…no… no, it’s no use, I can’t do it anymore! Your entire helping of golf puns is in that first paragraph… enjoy…  Continue reading “Golf Story: Frosty Log”

Bendy and the Ink Machine: Creepy Controls

Spoiler Warning: Oh yes, there are spoilers for ‘Bendy and the Ink Machine’ here!… erm… be warned? 

‘Bendy and the Ink Machine’ (BatIM?… does that work?) isn’t a game that was really on my radar. I guess I recognised the box art, but really couldn’t have told you anything about it, so it was an unexpected surprise when I was given it as a birthday present last week for Switch. Turning the box over in my hands a quick glance at the back suggested that it was totally my thing; 1930’s cartoon inspired, distinctive art style, slightly steampunk horror… sign me up! At that point I was also unaware that BatIM is actually the fever-dream product of TheMeatly, not that I’m a regular follower, but I’m certainly aware of their existence. After a few evenings of play I’ve now completed it and I’m left with mixed feelings about the experience. Continue reading “Bendy and the Ink Machine: Creepy Controls”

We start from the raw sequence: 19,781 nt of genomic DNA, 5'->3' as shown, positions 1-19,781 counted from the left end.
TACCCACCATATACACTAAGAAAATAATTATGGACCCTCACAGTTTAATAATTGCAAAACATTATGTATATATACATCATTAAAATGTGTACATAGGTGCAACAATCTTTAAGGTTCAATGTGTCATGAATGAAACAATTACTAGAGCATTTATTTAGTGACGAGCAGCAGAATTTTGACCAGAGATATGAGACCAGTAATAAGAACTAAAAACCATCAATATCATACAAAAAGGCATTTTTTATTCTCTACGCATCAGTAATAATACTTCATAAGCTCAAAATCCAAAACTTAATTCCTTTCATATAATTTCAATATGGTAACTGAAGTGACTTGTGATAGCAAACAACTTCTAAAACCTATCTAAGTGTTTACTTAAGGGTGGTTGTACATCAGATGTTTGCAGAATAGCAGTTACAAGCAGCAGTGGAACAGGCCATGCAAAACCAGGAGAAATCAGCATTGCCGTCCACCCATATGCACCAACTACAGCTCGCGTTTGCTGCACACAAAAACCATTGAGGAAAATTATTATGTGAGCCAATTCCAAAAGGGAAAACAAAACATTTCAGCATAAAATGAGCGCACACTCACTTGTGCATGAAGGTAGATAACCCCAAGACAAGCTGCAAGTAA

Nidhogg II: Get Eaten, Win Game

…with a deft flick of your wrist the tip of your rapier neatly disarms your opponent. They stand. Stunned for a second before you run then through, their body hanging momentarily from your sword, dripping purple. Then they crumple to the ground and you run. That was the last hurdle. All glory is yours… you are consumed by the Nidhogg in triumph… 

In a moment of impulsiveness over the festive break, I picked up Nidhogg II for the Switch. I own the original for PC and it is the sort of game that can be quickly wheeled out at a gathering for some fast multiplayer action if called upon. Given that the Switch is now our portable gaming unit of choice, picking up the sequel on that platform (with it’s handily built-in multiple controllers) seemed like a great way to both try it out and convince my friends to drop in for a round or two at some opportune moment. The concept and gameplay of the two titles are very similar, so for the uninitiated it works like this: Continue reading “Nidhogg II: Get Eaten, Win Game”

Mario & Bowser: Maybe We’ve Been Lied To